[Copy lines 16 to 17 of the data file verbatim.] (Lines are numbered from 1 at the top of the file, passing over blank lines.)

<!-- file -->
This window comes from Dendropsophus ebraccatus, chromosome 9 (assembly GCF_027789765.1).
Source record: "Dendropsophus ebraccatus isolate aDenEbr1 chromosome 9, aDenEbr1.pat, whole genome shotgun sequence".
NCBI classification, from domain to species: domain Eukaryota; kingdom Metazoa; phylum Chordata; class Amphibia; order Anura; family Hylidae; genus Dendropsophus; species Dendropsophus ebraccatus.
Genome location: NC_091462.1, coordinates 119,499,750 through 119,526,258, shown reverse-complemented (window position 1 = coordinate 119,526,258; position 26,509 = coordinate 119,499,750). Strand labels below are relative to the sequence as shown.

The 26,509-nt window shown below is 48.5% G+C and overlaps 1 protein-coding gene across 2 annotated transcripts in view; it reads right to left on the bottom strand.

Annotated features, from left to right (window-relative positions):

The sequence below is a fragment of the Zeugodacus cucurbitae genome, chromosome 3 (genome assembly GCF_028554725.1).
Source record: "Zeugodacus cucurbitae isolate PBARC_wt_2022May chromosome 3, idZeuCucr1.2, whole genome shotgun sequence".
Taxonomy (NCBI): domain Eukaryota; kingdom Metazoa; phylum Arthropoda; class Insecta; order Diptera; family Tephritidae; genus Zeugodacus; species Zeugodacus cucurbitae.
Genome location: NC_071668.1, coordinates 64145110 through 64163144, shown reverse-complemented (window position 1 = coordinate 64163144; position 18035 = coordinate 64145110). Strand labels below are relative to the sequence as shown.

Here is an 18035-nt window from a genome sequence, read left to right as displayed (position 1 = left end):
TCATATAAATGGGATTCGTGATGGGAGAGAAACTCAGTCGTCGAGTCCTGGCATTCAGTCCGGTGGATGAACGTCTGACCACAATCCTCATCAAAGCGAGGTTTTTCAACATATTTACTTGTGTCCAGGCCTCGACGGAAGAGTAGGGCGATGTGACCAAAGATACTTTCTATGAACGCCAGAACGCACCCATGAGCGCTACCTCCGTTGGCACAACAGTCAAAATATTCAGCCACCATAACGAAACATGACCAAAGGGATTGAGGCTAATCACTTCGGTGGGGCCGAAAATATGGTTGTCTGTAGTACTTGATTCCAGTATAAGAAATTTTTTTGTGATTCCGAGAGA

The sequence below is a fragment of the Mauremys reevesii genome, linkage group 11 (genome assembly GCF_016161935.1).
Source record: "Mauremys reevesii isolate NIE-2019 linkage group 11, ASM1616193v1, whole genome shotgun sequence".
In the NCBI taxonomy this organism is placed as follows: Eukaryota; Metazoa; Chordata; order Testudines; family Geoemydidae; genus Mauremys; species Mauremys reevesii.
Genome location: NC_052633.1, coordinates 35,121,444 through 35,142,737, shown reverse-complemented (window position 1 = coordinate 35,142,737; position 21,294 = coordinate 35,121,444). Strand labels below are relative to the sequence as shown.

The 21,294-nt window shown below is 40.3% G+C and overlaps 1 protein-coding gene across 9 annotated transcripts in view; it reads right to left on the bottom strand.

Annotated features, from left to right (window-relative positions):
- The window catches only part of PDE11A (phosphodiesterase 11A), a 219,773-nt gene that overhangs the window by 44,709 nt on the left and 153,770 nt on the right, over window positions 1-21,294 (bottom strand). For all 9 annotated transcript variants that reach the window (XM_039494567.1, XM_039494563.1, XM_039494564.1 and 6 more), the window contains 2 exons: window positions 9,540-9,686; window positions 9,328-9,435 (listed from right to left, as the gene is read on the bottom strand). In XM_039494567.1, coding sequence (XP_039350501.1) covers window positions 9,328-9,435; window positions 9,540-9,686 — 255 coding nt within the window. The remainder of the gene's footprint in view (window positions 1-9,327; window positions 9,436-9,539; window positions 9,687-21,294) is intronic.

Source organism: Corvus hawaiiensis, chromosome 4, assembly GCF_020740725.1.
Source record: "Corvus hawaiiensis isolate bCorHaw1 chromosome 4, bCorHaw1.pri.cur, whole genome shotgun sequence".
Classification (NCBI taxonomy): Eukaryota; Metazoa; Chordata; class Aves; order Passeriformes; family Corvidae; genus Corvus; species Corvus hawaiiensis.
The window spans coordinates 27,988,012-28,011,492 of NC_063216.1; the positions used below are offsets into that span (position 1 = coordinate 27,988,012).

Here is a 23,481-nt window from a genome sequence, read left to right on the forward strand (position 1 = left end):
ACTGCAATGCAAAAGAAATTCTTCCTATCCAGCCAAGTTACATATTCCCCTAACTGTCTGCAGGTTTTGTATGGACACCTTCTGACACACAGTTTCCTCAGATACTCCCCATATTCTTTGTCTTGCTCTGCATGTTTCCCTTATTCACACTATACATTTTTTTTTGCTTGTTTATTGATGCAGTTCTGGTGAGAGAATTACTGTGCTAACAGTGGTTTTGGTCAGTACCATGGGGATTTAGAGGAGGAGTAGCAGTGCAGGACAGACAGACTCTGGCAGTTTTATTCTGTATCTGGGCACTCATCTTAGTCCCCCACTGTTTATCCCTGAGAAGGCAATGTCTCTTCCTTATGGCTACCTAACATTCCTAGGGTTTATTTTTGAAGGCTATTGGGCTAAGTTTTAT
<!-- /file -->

Genome location: NC_052633.1, coordinates 35,121,444 through 35,142,737, shown reverse-complemented (window position 1 = coordinate 35,142,737; position 21,294 = coordinate 35,121,444). Strand labels below are relative to the sequence as shown.

The 21,294-nt window shown below is 40.3% G+C and overlaps 1 protein-coding gene across 9 annotated transcripts in view; it reads right to left on the bottom strand.